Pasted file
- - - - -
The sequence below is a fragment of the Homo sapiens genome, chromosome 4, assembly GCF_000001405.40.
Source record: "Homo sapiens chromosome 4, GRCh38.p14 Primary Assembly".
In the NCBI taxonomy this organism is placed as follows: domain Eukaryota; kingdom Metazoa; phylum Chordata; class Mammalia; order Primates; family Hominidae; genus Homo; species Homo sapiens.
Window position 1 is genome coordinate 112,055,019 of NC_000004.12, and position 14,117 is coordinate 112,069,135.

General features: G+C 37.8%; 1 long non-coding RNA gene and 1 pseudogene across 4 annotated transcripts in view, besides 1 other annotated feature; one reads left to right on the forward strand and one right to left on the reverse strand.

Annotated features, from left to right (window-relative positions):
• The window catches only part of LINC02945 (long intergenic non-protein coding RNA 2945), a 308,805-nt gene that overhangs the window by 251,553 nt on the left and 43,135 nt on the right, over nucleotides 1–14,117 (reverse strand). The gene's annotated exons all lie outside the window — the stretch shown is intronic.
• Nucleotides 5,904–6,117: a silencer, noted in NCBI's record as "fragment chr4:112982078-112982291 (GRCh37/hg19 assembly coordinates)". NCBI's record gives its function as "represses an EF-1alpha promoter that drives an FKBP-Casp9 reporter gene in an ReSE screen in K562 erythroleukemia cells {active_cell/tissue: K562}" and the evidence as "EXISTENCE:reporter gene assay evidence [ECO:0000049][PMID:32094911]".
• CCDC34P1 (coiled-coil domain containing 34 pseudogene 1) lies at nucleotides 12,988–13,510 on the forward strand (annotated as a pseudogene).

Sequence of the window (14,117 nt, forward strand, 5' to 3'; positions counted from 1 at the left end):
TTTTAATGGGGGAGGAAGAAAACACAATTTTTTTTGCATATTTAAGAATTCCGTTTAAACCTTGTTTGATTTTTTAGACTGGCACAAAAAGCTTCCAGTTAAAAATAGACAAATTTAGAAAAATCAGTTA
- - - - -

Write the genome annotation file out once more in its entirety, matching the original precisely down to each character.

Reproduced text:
The sequence below is a fragment of the Homo sapiens genome, chromosome 4, assembly GCF_000001405.40.
Source record: "Homo sapiens chromosome 4, GRCh38.p14 Primary Assembly".
In the NCBI taxonomy this organism is placed as follows: domain Eukaryota; kingdom Metazoa; phylum Chordata; class Mammalia; order Primates; family Hominidae; genus Homo; species Homo sapiens.
Window position 1 is genome coordinate 112,055,019 of NC_000004.12, and position 14,117 is coordinate 112,069,135.

General features: G+C 37.8%; 1 long non-coding RNA gene and 1 pseudogene across 4 annotated transcripts in view, besides 1 other annotated feature; one reads left to right on the forward strand and one right to left on the reverse strand.

Annotated features, from left to right (window-relative positions):
• The window catches only part of LINC02945 (long intergenic non-protein coding RNA 2945), a 308,805-nt gene that overhangs the window by 251,553 nt on the left and 43,135 nt on the right, over nucleotides 1–14,117 (reverse strand). The gene's annotated exons all lie outside the window — the stretch shown is intronic.
• Nucleotides 5,904–6,117: a silencer, noted in NCBI's record as "fragment chr4:112982078-112982291 (GRCh37/hg19 assembly coordinates)". NCBI's record gives its function as "represses an EF-1alpha promoter that drives an FKBP-Casp9 reporter gene in an ReSE screen in K562 erythroleukemia cells {active_cell/tissue: K562}" and the evidence as "EXISTENCE:reporter gene assay evidence [ECO:0000049][PMID:32094911]".
• CCDC34P1 (coiled-coil domain containing 34 pseudogene 1) lies at nucleotides 12,988–13,510 on the forward strand (annotated as a pseudogene).

Sequence of the window (14,117 nt, forward strand, 5' to 3'; positions counted from 1 at the left end):
TTTTAATGGGGGAGGAAGAAAACACAATTTTTTTTGCATATTTAAGAATTCCGTTTAAACCTTGTTTGATTTTTTAGACTGGCACAAAAAGCTTCCAGTTAAAAATAGACAAATTTAGAAAAATCAGTTA